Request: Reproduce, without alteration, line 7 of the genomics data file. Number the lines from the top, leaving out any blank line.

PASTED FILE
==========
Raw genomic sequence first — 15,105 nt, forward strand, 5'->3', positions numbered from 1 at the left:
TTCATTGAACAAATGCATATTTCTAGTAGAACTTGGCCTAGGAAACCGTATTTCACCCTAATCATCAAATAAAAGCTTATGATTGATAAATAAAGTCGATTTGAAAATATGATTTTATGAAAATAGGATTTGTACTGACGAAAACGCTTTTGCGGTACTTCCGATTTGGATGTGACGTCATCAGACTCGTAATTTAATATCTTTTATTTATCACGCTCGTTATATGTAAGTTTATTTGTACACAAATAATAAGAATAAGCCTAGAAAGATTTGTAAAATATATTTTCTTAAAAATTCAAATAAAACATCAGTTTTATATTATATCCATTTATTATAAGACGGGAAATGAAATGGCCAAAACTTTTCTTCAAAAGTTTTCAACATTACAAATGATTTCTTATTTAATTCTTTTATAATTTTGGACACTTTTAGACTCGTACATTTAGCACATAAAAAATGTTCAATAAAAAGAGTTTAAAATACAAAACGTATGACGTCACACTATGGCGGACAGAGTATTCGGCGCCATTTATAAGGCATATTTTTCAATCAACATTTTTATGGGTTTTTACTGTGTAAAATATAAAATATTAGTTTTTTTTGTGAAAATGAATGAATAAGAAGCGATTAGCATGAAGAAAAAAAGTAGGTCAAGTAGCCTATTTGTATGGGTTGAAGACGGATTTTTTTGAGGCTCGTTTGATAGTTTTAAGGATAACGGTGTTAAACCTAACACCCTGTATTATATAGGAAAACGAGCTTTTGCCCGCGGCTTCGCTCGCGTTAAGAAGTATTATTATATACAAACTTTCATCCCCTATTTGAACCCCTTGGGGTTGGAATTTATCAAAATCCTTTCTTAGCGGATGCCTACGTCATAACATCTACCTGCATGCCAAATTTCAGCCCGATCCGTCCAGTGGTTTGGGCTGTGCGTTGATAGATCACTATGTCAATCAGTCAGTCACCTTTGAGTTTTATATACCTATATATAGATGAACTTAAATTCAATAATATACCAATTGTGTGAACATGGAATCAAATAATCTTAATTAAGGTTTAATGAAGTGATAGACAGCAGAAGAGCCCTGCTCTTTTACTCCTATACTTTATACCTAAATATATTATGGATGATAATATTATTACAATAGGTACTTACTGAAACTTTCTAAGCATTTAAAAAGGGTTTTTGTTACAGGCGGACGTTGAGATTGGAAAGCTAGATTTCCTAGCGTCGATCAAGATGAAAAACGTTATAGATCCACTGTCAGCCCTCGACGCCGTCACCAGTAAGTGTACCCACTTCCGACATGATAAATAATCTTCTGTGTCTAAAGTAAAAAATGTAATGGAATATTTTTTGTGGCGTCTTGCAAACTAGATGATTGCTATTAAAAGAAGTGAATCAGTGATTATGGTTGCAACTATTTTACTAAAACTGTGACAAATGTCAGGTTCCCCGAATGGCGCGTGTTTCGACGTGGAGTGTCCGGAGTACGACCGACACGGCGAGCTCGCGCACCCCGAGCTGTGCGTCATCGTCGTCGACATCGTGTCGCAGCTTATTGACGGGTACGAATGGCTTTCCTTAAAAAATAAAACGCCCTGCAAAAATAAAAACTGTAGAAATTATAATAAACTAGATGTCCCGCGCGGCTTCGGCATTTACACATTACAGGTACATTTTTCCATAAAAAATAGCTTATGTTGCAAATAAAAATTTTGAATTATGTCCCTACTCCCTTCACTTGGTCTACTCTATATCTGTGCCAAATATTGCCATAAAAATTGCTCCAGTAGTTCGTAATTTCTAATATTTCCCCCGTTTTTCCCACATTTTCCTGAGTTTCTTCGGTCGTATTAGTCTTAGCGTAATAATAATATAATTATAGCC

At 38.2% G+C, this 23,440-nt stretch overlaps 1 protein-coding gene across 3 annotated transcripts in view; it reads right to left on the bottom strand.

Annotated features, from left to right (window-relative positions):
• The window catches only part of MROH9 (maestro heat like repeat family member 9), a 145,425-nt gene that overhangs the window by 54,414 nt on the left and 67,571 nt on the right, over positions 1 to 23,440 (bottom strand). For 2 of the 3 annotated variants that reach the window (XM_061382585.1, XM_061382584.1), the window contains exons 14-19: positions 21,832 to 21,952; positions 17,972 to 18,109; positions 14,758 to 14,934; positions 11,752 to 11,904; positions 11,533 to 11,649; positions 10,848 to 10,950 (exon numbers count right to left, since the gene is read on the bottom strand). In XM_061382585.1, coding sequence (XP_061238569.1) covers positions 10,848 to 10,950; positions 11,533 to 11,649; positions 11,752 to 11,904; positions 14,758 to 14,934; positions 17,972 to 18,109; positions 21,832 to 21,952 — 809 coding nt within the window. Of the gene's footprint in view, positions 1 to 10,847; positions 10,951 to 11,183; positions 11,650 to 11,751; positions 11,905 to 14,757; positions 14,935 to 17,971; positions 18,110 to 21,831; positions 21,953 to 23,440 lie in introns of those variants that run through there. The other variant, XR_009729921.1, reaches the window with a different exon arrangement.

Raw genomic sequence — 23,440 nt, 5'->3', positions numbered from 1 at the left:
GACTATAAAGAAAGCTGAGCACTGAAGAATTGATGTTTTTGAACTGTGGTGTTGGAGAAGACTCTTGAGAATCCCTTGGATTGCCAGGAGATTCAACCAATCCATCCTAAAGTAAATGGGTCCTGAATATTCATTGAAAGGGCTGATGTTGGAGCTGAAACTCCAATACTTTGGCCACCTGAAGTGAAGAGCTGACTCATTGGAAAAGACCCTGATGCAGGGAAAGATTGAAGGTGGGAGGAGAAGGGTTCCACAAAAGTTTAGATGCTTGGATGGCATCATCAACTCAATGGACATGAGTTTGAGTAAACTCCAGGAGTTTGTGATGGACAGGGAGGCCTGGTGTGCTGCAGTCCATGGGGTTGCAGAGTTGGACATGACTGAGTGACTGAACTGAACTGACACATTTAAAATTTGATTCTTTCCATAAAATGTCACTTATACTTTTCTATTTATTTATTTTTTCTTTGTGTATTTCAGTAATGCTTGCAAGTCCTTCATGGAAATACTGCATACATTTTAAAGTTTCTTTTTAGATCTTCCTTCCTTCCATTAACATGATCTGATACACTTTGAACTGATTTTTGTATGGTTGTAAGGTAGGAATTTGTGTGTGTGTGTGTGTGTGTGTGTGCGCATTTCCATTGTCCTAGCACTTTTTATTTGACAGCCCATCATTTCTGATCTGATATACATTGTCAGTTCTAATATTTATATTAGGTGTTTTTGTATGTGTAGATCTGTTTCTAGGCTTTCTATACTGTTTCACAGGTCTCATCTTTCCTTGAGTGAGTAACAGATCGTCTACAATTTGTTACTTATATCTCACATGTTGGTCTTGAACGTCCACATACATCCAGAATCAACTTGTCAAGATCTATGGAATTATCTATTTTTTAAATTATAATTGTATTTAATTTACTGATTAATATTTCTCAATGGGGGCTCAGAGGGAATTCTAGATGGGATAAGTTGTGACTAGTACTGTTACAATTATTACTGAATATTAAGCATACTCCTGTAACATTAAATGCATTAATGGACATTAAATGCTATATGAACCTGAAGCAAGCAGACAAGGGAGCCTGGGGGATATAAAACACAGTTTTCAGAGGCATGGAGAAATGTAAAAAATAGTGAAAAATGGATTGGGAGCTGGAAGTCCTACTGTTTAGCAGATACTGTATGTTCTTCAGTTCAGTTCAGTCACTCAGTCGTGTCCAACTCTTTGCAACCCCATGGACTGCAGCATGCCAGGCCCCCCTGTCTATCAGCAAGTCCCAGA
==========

GACTATAAAGAAAGCTGAGCACTGAAGAATTGATGTTTTTGAACTGTGGTGTTGGAGAAGACTCTTGAGAATCCCTTGGATTGCCAGGAGATTCAACCAATCCATCCTAAAGTAAATGGGTCCTGAATATTCATTGAAAGGGCTGATGTTGGAGCTGAAACTCCAATACTTTGGCCACCTGAAGTGAAGAGCTGACTCATTGGAAAAGACCCTGATGCAGGGAAAGATTGAAGGTGGGAGGAGAAGGGTTCCACAAAAGTTTAGATGCTTGGATGGCATCATCAACTCAATGGACATGAGTTTGAGTAAACTCCAGGAGTTTGTGATGGACAGGGAGGCCTGGTGTGCTGCAGTCCATGGGGTTGCAGAGTTGGACATGACTGAGTGACTGAACTGAACTGACACATTTAAAATTTGATTCTTTCCATAAAATGTCACTTATACTTTTCTATTTATTTATTTTTTCTTTGTGTATTTCAGTAATGCTTGCAAGTCCTTCATGGAAATACTGCATACATTTTAAAGTTTCTTTTTAGATCTTCCTTCCTTCCATTAACATGATCTGATACACTTTGAACTGATTTTTGTATGGTTGTAAGGTAGGAATTTGTGTGTGTGTGTGTGTGTGTGTGTGCGCATTTCCATTGTCCTAGCACTTTTTATTTGACAGCCCATCATTTCTGATCTGATATACATTGTCAGTTCTAATATTTATATTAGGTGTTTTTGTATGTGTAGATCTGTTTCTAGGCTTTCTATACTGTTTCACAGGTCTCATCTTTCCTTGAGTGAGTAACAGATCGTCTACAATTTGTTACTTATATCTCACATGTTGGTCTTGAACGTCCACATACATCCAGAATCAACTTGTCAAGATCTATGGAATTATCTATTTTTTAAATTATAATTGTATTTAATTTACTGATTAATATTTCTCAATGGGGGCTCAGAGGGAATTCTAGATGGGATAAGTTGTGACTAGTACTGTTACAATTATTACTGAATATTAAGCATACTCCTGTAACATTAAATGCATTAATGGACATTAAATGCTATATGAACCTGAAGCAAGCAGACAAGGGAGCCTGGGGGATATAAAACACAGTTTTCAGAGGCATGGAGAAATGTAAAAAATAGTGAAAAATGGATTGGGAGCTGGAAGTCCTACTGTTTAGCAGATACTGTATGTTCTTCAGTTCAGTTCAGTCACTCAGTCGTGTCCAACTCTTTGCAACCCCATGGACTGCAGCATGCCAGGCCCCCCTGTCTATCAGCAAGTCCCAGA